Nuremberg lawyer: Bin Laden killing was wrong
Video: As US releases films from Osama’s hide-out in Abbottabad, Ferencz slams ‘instant justice’
A former chief prosecutor at the Nuremberg trials said today that the "instant justice" meted out to Osama bin Laden a week ago was morally wrong and the United States should have done everything possible to bring him to trial.
Speaking on BBC Radio 4, Benjamin B Ferencz said he understood how the US Navy Seals felt when they came face to face with the man who had allegedly sanctioned the deaths of 3,000 defenceless people on 9/11. He understood, too, "the temptation of instant justice".
But it was wrong.
Ferencz, now 91 years old, recalled how he once came close to dispensing summary justice himself when, as a sergeant in the US army, he found himself holding a gun to the head of a German SS officer on the liberation of a concentration camp in the last days of the Second World War. He was shaking, he said, and the Nazi officer was shaking too.
He did not shoot and in the course of the Nuremberg trials, which lasted from 1945 to 1949, he saw many men like the one he had confronted brought to justice.
But Nuremberg allowed the facts to be examined before a death sentence was handed down. In the case of Osama bin Laden, he felt the world was still not sure of the facts. A fair trial was the only corrective.
Do we want to live in the kind of society, he asked, where we kill the perpetrator of a crime and all his children, without knowing the full facts?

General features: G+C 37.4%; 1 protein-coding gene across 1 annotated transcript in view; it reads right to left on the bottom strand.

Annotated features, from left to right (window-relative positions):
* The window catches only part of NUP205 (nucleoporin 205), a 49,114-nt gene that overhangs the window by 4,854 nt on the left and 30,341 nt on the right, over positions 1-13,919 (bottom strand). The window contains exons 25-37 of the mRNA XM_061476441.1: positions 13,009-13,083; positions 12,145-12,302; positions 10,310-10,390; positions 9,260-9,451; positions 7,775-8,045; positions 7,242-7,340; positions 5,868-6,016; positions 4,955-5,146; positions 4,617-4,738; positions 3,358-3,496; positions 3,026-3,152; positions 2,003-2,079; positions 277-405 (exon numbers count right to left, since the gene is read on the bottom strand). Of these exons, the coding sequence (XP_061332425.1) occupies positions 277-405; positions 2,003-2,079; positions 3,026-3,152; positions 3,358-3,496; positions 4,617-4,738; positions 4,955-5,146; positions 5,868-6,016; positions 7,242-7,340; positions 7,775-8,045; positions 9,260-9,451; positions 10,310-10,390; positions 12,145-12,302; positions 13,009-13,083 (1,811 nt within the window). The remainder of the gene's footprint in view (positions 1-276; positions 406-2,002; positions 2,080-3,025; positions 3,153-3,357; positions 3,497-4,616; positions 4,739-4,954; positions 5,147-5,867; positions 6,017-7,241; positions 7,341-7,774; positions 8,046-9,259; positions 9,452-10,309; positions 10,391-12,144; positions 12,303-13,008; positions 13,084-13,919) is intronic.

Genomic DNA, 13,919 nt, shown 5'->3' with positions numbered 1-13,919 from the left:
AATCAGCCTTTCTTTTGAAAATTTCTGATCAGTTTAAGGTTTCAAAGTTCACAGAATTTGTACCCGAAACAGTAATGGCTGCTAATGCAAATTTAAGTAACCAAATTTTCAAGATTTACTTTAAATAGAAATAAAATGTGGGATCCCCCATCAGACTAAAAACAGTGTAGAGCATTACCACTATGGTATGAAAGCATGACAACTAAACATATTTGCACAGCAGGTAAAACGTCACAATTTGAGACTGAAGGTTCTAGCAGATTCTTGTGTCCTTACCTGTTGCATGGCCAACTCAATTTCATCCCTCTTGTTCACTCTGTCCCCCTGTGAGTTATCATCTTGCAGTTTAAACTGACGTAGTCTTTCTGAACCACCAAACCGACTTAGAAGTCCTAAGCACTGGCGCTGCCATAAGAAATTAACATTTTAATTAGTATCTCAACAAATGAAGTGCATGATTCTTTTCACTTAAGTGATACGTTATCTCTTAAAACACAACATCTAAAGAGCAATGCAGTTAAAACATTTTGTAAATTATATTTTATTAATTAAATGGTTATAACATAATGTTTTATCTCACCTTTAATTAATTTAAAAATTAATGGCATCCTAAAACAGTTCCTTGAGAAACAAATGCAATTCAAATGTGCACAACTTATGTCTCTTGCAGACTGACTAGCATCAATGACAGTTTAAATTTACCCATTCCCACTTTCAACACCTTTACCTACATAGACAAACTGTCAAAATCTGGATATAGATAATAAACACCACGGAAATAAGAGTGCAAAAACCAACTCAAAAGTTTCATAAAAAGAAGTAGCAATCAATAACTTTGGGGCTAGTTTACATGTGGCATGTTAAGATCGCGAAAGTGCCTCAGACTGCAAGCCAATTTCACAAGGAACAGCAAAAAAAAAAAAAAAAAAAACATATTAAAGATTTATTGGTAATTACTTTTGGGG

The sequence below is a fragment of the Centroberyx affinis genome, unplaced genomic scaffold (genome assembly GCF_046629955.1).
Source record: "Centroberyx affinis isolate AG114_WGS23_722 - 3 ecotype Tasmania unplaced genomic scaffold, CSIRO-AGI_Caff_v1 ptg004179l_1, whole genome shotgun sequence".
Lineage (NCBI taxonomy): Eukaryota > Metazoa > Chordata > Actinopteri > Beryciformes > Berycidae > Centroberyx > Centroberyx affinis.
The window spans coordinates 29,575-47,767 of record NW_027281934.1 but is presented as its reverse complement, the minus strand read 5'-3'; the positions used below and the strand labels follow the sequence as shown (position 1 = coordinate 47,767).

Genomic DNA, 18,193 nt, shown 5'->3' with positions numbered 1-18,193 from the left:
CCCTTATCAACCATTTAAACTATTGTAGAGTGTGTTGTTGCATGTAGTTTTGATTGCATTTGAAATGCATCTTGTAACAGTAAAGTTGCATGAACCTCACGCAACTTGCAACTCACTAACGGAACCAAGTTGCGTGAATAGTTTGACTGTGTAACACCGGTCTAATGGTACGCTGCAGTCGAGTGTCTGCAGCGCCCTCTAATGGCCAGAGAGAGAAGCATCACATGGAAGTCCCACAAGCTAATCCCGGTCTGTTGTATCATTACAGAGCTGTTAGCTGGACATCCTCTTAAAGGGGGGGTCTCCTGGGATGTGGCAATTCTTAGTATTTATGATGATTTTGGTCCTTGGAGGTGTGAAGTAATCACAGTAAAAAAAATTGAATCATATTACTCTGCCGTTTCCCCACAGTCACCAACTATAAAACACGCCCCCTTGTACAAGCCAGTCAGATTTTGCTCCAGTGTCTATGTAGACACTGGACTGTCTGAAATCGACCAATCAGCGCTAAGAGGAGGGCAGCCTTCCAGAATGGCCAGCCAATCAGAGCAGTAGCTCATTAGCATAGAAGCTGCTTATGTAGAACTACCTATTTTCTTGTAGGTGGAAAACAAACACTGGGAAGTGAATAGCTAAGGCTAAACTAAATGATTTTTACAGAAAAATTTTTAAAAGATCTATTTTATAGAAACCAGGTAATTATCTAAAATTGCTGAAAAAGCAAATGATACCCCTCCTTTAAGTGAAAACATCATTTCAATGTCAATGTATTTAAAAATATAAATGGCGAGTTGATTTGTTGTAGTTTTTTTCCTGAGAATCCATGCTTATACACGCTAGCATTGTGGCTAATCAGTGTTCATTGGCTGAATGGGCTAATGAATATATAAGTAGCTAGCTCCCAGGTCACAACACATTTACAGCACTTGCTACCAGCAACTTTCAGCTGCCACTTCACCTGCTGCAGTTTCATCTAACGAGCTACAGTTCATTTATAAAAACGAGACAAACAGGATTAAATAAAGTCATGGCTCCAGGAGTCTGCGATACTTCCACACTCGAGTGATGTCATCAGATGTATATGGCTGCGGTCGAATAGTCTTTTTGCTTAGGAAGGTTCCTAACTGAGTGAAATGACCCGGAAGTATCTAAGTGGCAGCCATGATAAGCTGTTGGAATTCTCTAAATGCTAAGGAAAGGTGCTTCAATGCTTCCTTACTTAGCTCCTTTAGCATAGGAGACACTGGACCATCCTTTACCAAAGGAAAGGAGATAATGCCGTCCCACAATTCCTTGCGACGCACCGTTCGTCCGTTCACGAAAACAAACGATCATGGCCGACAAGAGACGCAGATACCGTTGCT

Ferencz joins a growing list of people questioning the manner of Osama bin Laden's death. The Archbishop of Canterbury said last week he felt "very uncomfortable" about it, while two senior United Nations officials have asked that the US explain the precise details of Bin Laden's killing in Abbottabad.
As Ferencz wrote in a letter to the New York Times, "The Nuremberg trials earned worldwide respect by giving Hitler's worst henchmen a fair trial so that truth would be revealed and justice under law would prevail. Secret non-judicial decisions based on political or military considerations undermine democracy."
Meanwhile, the Pentagon has released a series of videos discovered in the Pakistan compound where Bin Laden had been living. They show Bin Laden rehearsing speeches – and in one film watching TV coverage of himself.
In that film, a grey-bearded Bin Laden, wrapped in a blanket and wearing a woolly hat sits on the floor with remote control in hand. Watching coverage of himself on al-Jazeera, Bin Laden rocks backwards and forwards.
He changes channels a number of times, but always to watch programmes about himself. In one video, he watches old images of himself climbing a steep mountain.
At one point, Bin Laden can be seen talking to somebody off-screen, but as the Pentagon has released the videos without sound, it is not possible to hear what he says.
As it made the films public, the US also said that Bin Laden was actively involved in directing al-Qaeda from his Abbottabad compound. It had previously been thought he was cut off from the terrorist group, but now says his Pakistan refuge was a "hub". ·
Comments are now closed on this article